Top Canadian Instructors Offer Their Tips for Making the Most of Remote Learning

Last updated July 13, 2022

Until recently, taking advantage of technologies that allow students to learn new skills from the comfort of their home was simply an option. For the time being, however, it’s become a necessity.

Amid the spread of COVID-19 and social distancing measures in place across Canada, schools of every kind have had to quickly adapt their programs in whatever way they can to deliver them remotely.

It’s not simply the educational providers who have had to adapt, of course. Students who may have been taking courses part time on evening or on weekends are now having to juggle their careers at home and in some cases home-school their own children.

CourseCompare recently reached out to some of Canada’s top educational providers for their suggestions on how to ease this transition to remote learning and stay inspired during challenging times.

Set yourself up for success

“First, make sure your camera is on,” says Trevor Martin, senior manager of growth and a lead instructor at BrainStation. Many people doing their jobs remotely have had to switch from simple e-mail communications to team meetings using tools like Zoom and WebEx in order to see each other. Learning requires a similar sense of connection, Martin says. “It sounds trivial but just ensuring your camera is on really adds to the classroom environment, which in turn, keeps you more engaged and involved.”

John Hurley, global brand CX director at the Digital Marketing Institute, recommends starting the shift to remote learning with a “good housekeeping” approach to setting up your space and managing time.

Learning-from-home hours, like working from home don’t necessarily equal office hours,” he says. “Manage email time slots and communication to work colleagues and stakeholders to deadlines you are both happy with, especially your boss or client. This avoids losing focus while you learn.”

While most courses have clear learning objectives and expected outcomes, CareerFoundry’s director of product Megan Mulholland says students learning remotely may need to personalize what they’re hoping to achieve within a specific time frame.

“Set yourself goals, both short-term and long-term. These can be goals for the week, like, ‘I’ll finish the first two lessons of my course by Friday at 12,” and goals for the whole course,” she says. “There are lots of frameworks that can help, like SMART [Specific, Measurable, Achievable, Relevant and Timebound]. The key is to make them specific enough to be doable and measurable, and to have a specific timeframe for the goal.”

Learning remotely, much like all the other adjustments people have had to make recently, requires being more deliberate and intentional about self-care. Heather Payne, CEO at Juno College, says that begins with feeling rested and alert.

“Get a good night’s sleep. Everything is harder if you haven’t slept well,” she says. “I use a Whoop armband to track my sleep because it makes hitting sleep performance goals super tangible.”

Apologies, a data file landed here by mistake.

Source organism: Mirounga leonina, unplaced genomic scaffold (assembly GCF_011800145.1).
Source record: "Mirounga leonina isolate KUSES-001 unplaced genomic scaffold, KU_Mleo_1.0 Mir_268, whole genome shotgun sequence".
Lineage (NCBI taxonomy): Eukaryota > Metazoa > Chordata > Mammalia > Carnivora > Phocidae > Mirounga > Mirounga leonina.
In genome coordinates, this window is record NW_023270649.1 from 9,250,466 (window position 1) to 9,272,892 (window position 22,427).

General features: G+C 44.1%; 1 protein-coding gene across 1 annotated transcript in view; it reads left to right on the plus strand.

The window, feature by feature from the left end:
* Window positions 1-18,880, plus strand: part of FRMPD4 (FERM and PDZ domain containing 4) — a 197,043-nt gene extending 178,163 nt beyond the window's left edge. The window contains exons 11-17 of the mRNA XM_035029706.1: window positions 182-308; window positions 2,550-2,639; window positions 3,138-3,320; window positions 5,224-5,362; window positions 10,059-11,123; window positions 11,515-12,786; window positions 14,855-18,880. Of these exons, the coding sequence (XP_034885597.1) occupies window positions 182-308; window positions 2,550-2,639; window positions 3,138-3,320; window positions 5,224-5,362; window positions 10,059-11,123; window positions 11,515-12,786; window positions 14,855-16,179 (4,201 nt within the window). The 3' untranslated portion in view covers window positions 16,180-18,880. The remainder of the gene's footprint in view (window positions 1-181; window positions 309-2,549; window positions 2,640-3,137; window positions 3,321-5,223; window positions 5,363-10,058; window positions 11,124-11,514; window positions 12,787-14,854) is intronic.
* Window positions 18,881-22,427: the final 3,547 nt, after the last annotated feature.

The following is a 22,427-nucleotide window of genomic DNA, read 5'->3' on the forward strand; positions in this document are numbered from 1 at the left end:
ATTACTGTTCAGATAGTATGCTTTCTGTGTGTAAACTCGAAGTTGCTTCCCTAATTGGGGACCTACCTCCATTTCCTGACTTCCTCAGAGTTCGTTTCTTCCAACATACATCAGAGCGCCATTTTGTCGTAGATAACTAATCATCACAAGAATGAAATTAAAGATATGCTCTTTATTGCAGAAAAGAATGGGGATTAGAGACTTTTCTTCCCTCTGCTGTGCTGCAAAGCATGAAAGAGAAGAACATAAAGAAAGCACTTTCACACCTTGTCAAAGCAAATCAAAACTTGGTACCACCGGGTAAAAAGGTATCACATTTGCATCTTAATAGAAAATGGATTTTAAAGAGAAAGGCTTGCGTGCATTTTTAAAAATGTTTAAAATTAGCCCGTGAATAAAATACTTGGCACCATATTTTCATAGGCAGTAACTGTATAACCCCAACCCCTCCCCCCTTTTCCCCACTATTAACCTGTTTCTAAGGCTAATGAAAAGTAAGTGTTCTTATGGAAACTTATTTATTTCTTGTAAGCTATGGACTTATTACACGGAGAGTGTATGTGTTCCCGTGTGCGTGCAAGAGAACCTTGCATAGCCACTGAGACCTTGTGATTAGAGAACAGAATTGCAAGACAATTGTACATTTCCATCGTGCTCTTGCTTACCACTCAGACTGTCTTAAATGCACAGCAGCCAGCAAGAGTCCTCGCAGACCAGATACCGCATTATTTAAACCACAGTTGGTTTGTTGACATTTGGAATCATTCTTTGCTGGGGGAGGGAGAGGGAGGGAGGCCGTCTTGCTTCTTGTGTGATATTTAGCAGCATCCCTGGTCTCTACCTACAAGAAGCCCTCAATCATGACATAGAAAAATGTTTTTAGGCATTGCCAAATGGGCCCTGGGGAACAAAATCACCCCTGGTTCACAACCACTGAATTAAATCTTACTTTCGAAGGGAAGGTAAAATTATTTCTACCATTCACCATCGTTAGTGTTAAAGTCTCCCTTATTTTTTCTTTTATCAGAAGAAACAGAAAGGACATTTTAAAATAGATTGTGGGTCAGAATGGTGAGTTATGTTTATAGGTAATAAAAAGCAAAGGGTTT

Remote learners should still be active learners

Next, make sure you’re fully present. That not only means avoiding distractions (Payne says she turns her phone off and doesn’t turn it back on until a break), but treating remote learning as a participatory activity.

“Push yourself to ask questions. Even in physical classrooms, educators may not be able to notice if you’re having trouble with something, and that’s even truer online,” she says. “To stay motivated, make it a point to ask questions about the things that you’re not completely certain of; not only will it solidify learnings for you, it will also often provide a benefit to the entire class.”

Mulholland agrees.

“It’s easy to feel isolated when learning online since you don’t have other students around you. Make a habit of reaching out to others. If you can contact other students or your instructor, do so,” she says. “If not, try reaching out to friends or family.”

These relationships can go beyond simply keeping in touch or maintaining a sense of community, suggests Suzette McCanny, an instructor at Juno.

“Have ‘accountability buddies’ in your class and check in with them in the morning, tell them what you are working on that day,” she says. “It makes you say it out loud and think about it.”

Several educators pointed out the need for consistency, given that staying at home could easily lead to bad habits.

“It should go without saying, but a good way to stay motivated is to stay on top of the classwork,” Martin says. “If you start to fall behind, the course will be much more challenging to complete, making it even harder to stay motivated. To help this, try to do a bit every day to avoid marathon sessions of ‘catch-up.’”

When you’re not studying, Hurley recommends following social media accounts that reinforce positivity. This could include group chats, ‘aperi-videos’, virtual tours of exhibitions, group calls, fun memes and even digital book clubs.

“Act fast, be agile, learn from what happened here, and adapt to change,” he says. “This time will pass and we could have a completely different situation in a few weeks or a few months.”

Check out Canada’s top-rated online coding bootcamps to learn more about how you can learn in-demand digital skills remotely. 

Shane Schick

Shane Schick tells stories that help people innovate and manage the change innovation brings. He is the former Editor-in-Chief of Marketing Magazine and B2B News Network. He is also the former Vice-President, Content & Community (Editor-in-Chief) at IT World Canada, a former technology columnist with the Globe and Mail and Yahoo Canada, and was the founding editor of